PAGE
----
I also asked everyone to pray for his healing, for him to be “normal”. Now Psalm 139 has a whole new meaning to me: You knit me together in my mother’s womb, I praise you because I’m fearfully and wonderfully made… and that is probably the answer to my prayer as painful as it can be. God maybe telling me: I’m not fixing/healing Zach because he’s not broken, I knew him before I made him, I love him that way and my ways are not your ways. Zach is not like the other babies, we don’t know what he will do or not, but we do know one thing: He is fearfully and wonderfully made.

Now a month in the NICU later, I still encounter people with good intentions telling me: I hope he gets better soon, so he can go home. (?????) Some other times I tell the whole spill of issues that my boy has, and then I hear: Well, he can outgrow those things, have all the surgeries and therapies thanks to all the advances in today’s medicine then he will become normal. Seriously? I feel for the people with sick babies I really do, but all this time I’ve been talking about a whole other animal that people (myself included)  has a harder time to accept: The disability.

My son is in the NICU not because he is sick or has a disease and needs to get better to go home. He is there because they basically need to figure him out, make him stable, they need to make him as functional as possible so I can take care of him with the best possible quality of life. A disability is not a disease, the difference seems subtle but it’s not.  Accepting and understanding that difference is the first step to accept my son or any other child with disabilities.

He is not sick, he is... Zack.

Monday, February 6, 2012

Giving Up

Today I'm feeling a strange sense of peace, strenght and acceptance, and I wonder how long it will last. For the first time in 3 months I dared to wear mascara and I woke up with the firm purpose of not crying, and I didn't, not one tear, the whole day! HUGHE achievement.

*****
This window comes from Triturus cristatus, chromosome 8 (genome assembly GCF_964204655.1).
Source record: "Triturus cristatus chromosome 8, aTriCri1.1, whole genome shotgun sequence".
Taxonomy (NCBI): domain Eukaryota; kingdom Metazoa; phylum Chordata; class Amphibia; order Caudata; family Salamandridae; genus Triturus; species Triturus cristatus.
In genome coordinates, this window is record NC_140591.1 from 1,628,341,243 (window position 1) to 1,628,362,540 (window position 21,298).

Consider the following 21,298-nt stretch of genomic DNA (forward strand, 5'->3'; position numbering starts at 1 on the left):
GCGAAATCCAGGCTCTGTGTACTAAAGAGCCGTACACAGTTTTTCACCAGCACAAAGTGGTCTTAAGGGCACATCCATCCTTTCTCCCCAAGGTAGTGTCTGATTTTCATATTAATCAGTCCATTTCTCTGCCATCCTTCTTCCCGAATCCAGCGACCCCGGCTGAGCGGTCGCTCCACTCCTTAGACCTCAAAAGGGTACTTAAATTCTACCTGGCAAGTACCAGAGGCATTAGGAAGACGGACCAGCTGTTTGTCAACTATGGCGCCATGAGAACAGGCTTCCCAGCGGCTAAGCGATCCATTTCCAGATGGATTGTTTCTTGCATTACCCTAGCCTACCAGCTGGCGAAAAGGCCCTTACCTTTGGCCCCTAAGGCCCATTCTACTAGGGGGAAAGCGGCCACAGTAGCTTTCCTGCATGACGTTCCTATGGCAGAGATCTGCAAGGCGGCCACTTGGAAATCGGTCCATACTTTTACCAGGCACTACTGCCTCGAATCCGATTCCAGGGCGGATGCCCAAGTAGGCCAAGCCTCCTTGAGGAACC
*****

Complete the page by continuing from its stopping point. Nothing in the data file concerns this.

I was able to encourage David, and reassure him that we have a great boy that will make him proud one day. He is amazing no MATTER what, I love my boy blind or not, swallowing or not, moving or not, the love is the same, regardless. Do I want the best diagnosis, prognosis and productive life for him? absolutely, and I have to hope as hard as it can be sometimes that he may still have a shot in the mainstream life, but as bad as I want all that it's beyond my control, I feel peace knowing that God made my boy, he knew him before he made him, he knows him and labeled each one of his days and mine, and David's. He is in control, he's GOT THIS.

Above all my son's life has meaning, value and purpose regardless of what he does or doesn't do, he is a miracle and he is a son that I have with a man that I truly love and that I'm grateful and honored to call my husband. Also I'm beyond tired of begging, sobbing and praying that my "wishes" come true, I don't even know what to pray for anymore, I'm exhausted. I GIVE UP, I give up the false belief that we have some control in situations like this, I give up the belief that I'm in control, right now it's in your hands Lord, you take over, just PLEASE take over.